The very grand entrance into what appears to have been the yard attached to an adjacent house in the little village of Rostellan, County Cork. Seemingly dating from the mid-19th century, the high rubble stone walls are broken up by limestone ashlar pilasters and framed rectangular panels, while the centre is dominated by a large carriage entrance set into a Grecian-Revival arch. It all seems rather more substantial than would be expected on such a site: perhaps originally constructed for the nearby – but now lost – Rostellan Castle? (See Final Traces « The Irish Aesthete). During the spring/summer months, the yard operates as a local coffee and chocolate shop.
As many readers will be aware, a splendid book was recently published on one of Ireland’s finest country houses, Townley Hall, County Louth (see Of the Highest Standard « The Irish Aesthete). The building and immediate surroundings have been meticulously maintained by its current custodians but the same cannot be said for the organisation responsible for the wider grounds, including the entrance. Both the gates and the lodge here were, like the house itself, designed by Francis Johnston and ought therefore to be kept in good condition. The photographs above show their state in January, and those below in April: already in poor shape, over those intervening months the gate posts have become even more dilapidated and unless there is due intervention, their future has to be in doubt. The owner in this instance is a state body, Coillte which has an almost unrivalled reputation for neglecting historic buildings supposed to be in its care – cf. Donadea Castle, County Kildare (Another Blot on the Landscape « The Irish Aesthete), Rockingham, County Roscommon (Differing Fates I « The Irish Aesthete) and many other sites. If Coillte cannot look after such properties – and clearly it can’t – then the organisation should hand over responsibility for their maintenance to another body which will show more concern for the protection of our national heritage. It’s worth pointing out that the relevant local authority, Louth County Council, ought by now to have intervened and instructed Coillte to restore these gateposts: in their present state, they provide a very shoddy welcome to Townley Hall and its woodlands.
Eight years ago, the Irish Aesthete wrote about the Volunteer Arch at Lawrencetown, County Galway (see: Gateway to the New Year « The Irish Aesthete). As was explained then, this monumental gateway was built in 1782 as the principal entrance to an estate called Bellevue owned by Colonel Walter Lawrence, an ardent supporter of the Volunteer movement and of Henry Grattan’s efforts to achieve greater legislative independence for the Irish parliament. Following the realisation of the latter ambition, the colonel erected this arch which consists of a main entrance flanked by smaller openings which in turn are connected to two-room lodges. The entrance is surmounted by a pediment topped with an urn and with a carved medallion beneath, while sphinxes rest on either side. A recessed panel directly beneath the pediment bears a Latin inscription which translated reads ‘Liberty after a long servitude was won on the 16th April 1782 by the armed sons of Hibernia, who with heroic fortitude, regained their Ancient Laws and established their Ancient Independence.’ The arch was restored some years ago, not least thanks to the efforts of a local voluntary group, but what was once the private entrance to an estate is now a public road and in consequence the structure recently suffered serious damage, as can be seen in the images below: these suggest that a tall vehicle collided with the upper section of the arch, knocking out the keystone and thereby rendering the whole thing vulnerable to collapse. Since it is listed for protection, the local authority has, it seems, committed to carrying out necessary repairs, and these need to be undertaken sooner rather than later if the arch is to survive. But just as importantly, some protective bollards need to be erected in its immediate vicinity, and perhaps something discreet to moderate the height of vehicles passing under the arch. Otherwise this will remain an accident waiting to happen again.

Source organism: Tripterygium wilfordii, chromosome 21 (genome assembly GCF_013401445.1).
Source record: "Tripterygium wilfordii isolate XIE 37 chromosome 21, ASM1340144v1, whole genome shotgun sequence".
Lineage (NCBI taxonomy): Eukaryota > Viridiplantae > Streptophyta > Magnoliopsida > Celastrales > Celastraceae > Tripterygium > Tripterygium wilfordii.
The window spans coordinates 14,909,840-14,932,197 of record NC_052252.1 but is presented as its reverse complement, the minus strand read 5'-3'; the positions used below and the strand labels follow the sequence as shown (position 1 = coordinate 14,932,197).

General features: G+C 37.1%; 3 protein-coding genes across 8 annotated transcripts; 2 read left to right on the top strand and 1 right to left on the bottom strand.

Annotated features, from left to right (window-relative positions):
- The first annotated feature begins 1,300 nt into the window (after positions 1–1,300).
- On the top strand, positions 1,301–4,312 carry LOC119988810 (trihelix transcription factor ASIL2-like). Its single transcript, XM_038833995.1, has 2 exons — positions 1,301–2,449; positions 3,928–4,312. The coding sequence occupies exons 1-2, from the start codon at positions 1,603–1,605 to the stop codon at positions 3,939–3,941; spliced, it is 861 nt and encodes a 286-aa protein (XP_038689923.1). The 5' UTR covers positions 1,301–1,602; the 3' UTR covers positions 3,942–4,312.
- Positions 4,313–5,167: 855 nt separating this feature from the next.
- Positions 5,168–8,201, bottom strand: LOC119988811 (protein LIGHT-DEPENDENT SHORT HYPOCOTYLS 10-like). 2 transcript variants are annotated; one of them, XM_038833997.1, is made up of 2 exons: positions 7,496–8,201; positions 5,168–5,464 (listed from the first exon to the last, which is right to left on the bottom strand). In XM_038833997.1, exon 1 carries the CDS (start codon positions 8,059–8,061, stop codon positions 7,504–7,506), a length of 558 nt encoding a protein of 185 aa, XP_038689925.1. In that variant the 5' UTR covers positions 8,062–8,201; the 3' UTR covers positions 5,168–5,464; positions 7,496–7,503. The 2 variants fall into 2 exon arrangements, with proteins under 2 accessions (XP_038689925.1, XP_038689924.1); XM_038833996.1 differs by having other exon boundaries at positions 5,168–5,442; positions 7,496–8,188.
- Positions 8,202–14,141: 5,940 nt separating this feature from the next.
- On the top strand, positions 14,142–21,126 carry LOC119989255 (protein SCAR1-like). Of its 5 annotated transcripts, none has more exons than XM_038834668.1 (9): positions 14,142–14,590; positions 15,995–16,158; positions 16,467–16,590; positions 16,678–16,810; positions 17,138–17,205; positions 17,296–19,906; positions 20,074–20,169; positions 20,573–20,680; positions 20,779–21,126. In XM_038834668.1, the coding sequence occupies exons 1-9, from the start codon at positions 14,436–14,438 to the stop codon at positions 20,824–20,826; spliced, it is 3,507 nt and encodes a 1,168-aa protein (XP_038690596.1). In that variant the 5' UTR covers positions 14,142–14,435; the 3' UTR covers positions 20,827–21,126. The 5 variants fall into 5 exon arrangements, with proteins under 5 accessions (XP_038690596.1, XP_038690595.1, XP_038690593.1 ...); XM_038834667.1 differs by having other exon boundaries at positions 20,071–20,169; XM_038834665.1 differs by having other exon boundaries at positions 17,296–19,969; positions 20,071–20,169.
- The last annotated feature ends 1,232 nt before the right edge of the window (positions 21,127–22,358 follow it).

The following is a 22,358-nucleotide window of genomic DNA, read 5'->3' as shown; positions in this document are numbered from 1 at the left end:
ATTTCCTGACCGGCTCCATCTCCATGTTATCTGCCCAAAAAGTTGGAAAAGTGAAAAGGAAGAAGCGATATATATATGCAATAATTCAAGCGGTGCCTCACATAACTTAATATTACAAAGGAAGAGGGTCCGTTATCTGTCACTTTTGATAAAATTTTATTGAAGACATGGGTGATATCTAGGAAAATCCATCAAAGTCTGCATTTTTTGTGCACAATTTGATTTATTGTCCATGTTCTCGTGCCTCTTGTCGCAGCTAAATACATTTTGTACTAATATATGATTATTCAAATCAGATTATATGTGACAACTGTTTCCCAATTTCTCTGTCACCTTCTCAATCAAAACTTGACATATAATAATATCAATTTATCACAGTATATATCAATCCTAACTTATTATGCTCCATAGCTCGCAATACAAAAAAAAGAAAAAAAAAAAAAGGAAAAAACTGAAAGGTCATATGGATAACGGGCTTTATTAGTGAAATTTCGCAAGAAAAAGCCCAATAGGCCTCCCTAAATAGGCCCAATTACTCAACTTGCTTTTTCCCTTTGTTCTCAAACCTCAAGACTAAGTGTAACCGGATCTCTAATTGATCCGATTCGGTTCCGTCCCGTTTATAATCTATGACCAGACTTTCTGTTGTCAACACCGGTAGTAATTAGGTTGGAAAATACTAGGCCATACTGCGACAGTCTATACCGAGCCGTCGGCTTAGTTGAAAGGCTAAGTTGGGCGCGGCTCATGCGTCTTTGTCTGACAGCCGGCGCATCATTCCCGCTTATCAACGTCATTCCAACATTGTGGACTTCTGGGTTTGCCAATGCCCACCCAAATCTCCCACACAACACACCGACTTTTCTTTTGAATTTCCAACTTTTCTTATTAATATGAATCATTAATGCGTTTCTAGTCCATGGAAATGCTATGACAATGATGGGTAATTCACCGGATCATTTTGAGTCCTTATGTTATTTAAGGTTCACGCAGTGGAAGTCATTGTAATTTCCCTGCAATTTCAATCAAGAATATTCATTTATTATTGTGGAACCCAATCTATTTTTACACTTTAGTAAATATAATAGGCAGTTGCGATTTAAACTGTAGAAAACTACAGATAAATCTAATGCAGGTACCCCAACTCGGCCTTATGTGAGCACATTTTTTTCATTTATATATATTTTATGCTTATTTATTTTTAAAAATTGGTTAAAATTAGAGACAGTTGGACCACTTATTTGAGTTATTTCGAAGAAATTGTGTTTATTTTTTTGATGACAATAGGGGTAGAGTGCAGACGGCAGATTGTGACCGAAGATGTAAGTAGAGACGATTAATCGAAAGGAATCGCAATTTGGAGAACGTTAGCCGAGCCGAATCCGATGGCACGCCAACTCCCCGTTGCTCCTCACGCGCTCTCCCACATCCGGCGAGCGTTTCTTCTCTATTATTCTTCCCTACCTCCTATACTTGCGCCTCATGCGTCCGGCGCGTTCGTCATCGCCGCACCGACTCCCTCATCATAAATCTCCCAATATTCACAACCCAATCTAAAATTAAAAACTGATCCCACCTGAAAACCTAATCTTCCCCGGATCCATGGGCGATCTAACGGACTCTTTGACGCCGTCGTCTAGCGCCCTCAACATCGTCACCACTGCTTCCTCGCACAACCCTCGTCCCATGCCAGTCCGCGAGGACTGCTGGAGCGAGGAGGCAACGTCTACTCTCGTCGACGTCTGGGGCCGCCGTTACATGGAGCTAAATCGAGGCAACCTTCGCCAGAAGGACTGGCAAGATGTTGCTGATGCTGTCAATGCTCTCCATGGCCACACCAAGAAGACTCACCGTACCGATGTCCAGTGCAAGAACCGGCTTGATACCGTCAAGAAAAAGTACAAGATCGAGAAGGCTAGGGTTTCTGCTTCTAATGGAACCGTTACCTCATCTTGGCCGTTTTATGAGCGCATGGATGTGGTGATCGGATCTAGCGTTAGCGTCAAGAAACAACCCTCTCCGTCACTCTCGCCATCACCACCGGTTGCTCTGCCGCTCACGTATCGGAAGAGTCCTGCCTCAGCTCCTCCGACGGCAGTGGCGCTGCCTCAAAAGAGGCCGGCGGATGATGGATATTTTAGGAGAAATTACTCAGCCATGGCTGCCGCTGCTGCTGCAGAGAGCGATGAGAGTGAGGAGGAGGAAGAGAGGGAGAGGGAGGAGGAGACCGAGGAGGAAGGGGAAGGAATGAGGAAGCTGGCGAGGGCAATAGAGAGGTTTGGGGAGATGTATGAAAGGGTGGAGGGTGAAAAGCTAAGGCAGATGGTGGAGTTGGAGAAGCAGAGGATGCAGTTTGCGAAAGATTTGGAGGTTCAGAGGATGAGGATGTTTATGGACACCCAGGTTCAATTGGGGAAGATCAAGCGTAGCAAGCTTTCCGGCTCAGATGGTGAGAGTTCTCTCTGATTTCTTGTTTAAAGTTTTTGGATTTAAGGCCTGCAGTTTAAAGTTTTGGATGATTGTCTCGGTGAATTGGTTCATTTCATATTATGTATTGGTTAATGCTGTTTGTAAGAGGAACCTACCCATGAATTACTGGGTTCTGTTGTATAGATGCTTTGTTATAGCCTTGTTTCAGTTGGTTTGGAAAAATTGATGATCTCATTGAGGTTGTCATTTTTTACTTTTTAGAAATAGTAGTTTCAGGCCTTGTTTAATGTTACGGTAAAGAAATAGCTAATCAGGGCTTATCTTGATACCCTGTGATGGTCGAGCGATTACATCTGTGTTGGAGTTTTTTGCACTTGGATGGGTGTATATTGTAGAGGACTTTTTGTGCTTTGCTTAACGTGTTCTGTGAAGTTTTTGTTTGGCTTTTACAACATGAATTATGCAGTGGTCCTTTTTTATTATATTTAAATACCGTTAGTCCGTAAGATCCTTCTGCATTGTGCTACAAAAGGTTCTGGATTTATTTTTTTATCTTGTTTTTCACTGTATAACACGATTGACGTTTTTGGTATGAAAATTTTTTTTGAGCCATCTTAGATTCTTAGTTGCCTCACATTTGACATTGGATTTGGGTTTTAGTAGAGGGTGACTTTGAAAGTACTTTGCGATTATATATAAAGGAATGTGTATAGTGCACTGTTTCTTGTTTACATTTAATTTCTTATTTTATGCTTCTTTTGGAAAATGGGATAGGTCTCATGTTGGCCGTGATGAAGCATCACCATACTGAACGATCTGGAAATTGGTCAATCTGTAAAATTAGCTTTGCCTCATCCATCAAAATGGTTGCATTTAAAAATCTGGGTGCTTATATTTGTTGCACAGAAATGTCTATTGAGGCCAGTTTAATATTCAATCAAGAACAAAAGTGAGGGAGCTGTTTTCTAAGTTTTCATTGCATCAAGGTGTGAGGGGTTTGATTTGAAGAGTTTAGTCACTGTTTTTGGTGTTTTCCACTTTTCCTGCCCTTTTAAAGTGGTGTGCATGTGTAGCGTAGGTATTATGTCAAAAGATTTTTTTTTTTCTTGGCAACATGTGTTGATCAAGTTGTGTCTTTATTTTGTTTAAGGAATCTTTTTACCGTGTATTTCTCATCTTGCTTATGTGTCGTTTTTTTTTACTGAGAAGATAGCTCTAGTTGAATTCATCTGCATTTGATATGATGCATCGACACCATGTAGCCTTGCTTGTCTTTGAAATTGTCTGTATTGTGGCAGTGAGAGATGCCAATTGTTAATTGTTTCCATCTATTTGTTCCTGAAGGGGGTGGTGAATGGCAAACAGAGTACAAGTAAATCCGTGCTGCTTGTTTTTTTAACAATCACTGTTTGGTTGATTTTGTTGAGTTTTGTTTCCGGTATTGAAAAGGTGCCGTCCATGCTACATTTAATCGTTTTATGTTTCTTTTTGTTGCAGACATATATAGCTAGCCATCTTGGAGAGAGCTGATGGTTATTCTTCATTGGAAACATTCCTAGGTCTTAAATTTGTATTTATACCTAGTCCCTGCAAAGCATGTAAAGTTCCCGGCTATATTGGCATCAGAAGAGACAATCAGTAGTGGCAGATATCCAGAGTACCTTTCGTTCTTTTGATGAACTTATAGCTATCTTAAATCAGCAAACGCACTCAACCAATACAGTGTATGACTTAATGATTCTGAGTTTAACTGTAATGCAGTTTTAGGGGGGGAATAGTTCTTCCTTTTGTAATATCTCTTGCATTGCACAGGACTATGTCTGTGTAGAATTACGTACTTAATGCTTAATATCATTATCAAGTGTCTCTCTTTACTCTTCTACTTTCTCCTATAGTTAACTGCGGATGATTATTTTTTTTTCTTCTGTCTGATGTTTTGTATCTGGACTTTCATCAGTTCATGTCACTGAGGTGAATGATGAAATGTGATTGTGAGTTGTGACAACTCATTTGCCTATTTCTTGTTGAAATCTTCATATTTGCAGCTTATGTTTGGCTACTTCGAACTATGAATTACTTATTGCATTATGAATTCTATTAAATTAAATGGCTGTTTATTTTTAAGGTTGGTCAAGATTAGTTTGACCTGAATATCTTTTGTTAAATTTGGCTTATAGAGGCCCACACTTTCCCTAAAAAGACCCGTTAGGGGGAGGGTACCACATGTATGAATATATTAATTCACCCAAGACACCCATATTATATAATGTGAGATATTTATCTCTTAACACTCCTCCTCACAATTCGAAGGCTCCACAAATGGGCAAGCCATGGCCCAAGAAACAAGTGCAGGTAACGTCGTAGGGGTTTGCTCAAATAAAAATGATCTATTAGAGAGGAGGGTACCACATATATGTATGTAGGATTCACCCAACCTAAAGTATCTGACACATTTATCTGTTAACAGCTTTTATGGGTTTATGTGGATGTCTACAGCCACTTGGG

An entrance into the former demesne of Affane, County Waterford. The core of the house here dated from the 17th century but had a new front added in the first half of the 19th century with canted bows on either side of the entrance. These ashlar gateposts with screen walls on either side and arched pedestrian openings on either side were probably erected around the same time. Once leading towards the main building, now they go nowhere but provide a reminder of what used to be here: the house itself is a ruined shell.